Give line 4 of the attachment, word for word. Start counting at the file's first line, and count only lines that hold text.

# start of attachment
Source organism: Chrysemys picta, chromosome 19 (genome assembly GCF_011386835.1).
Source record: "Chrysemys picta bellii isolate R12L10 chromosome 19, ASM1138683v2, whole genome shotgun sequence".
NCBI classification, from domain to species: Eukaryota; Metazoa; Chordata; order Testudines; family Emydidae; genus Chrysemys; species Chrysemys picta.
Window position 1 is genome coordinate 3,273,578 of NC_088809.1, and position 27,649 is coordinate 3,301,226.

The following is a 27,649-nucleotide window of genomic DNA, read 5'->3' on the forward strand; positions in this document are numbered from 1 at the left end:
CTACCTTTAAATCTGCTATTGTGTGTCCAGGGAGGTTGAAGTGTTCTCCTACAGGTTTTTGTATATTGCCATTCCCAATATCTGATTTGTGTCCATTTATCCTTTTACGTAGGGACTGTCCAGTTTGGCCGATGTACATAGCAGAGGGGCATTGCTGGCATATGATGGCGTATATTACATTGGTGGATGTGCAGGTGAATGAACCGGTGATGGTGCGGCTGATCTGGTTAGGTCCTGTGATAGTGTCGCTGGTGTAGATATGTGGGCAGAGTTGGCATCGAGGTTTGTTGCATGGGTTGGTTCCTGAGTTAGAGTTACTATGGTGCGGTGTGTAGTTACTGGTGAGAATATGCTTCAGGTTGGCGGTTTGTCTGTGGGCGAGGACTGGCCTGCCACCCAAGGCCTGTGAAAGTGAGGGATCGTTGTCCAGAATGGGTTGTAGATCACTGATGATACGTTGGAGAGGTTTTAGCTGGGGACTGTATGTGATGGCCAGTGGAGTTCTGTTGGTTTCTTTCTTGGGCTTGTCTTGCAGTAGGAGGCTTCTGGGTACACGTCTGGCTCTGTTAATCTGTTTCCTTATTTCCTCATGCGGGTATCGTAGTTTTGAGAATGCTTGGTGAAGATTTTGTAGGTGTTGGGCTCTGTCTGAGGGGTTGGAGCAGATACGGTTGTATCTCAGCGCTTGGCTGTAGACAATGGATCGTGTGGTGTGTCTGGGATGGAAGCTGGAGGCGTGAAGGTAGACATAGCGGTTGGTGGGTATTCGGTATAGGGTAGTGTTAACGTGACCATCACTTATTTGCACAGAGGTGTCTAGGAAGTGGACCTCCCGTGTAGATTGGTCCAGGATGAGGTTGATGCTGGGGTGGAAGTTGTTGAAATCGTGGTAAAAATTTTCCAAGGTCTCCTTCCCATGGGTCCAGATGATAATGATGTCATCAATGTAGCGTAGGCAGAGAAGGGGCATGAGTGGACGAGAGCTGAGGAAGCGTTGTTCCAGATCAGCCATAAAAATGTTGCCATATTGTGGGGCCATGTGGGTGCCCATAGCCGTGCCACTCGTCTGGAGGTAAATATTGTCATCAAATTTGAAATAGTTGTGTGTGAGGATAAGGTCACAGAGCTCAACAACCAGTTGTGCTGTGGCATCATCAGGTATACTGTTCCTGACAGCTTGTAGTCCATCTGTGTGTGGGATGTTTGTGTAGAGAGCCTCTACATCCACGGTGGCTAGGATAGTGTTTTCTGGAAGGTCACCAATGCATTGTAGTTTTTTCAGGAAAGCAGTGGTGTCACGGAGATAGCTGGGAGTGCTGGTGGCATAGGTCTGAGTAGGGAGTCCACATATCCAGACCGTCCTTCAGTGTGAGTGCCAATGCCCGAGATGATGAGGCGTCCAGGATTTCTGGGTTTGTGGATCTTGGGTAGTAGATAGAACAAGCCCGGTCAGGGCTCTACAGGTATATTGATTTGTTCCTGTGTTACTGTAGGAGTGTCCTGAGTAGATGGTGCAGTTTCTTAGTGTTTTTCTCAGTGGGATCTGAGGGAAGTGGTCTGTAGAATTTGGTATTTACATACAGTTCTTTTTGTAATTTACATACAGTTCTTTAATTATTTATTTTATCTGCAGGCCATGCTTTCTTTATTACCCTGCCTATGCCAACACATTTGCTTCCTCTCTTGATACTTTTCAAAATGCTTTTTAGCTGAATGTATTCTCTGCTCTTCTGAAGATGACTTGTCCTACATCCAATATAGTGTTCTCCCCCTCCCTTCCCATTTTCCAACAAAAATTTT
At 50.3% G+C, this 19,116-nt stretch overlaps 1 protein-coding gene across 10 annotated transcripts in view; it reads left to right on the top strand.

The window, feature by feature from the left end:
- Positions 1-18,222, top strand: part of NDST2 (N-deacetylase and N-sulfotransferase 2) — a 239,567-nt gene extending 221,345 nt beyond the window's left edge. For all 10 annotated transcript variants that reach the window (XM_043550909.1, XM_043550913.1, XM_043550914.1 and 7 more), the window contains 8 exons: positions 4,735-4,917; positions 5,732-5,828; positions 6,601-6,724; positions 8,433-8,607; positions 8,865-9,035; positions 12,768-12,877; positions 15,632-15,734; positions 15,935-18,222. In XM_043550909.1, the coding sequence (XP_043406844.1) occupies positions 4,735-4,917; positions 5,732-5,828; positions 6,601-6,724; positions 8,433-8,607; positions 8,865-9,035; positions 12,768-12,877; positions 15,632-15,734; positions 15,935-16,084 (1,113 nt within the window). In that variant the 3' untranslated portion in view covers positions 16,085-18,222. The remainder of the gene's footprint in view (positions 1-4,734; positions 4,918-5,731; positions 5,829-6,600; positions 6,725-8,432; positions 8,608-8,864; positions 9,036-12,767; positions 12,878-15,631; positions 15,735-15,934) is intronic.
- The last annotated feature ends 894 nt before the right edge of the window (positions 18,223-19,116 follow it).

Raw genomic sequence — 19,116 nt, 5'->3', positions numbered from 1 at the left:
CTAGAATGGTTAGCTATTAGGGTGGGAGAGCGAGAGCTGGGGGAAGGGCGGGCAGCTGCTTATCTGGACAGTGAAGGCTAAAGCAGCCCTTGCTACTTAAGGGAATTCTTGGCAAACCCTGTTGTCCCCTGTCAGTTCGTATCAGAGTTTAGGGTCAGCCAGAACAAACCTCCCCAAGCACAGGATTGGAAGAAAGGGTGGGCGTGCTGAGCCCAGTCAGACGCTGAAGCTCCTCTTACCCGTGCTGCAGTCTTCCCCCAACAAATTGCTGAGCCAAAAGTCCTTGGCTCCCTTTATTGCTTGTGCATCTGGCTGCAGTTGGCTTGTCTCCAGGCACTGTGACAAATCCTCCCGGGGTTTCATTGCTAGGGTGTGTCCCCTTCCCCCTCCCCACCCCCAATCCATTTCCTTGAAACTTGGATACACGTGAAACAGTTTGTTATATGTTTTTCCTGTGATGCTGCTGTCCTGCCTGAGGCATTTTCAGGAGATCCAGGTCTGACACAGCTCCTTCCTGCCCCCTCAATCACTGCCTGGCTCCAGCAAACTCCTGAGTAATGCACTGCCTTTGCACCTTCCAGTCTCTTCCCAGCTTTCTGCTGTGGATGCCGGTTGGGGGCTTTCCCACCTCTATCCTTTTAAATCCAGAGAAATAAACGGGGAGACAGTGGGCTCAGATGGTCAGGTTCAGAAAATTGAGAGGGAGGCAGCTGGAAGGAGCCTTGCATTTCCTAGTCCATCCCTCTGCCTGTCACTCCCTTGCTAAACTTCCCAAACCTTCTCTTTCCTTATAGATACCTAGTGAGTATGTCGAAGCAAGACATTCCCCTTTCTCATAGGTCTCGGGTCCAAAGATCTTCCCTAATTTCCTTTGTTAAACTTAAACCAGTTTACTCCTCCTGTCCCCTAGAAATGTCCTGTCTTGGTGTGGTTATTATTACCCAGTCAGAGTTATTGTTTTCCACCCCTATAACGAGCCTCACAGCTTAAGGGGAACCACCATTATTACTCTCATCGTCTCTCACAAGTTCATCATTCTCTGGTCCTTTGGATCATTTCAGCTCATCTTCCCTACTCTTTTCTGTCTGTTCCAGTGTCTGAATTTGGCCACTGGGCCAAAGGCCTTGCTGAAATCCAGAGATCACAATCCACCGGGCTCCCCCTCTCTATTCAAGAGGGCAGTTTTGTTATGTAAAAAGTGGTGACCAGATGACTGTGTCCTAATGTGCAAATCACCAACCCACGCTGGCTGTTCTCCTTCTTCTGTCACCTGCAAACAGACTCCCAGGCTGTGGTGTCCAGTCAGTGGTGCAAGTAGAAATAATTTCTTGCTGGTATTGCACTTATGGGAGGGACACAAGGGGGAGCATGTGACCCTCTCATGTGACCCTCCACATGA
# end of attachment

Window position 1 is genome coordinate 3,273,578 of NC_088809.1, and position 27,649 is coordinate 3,301,226.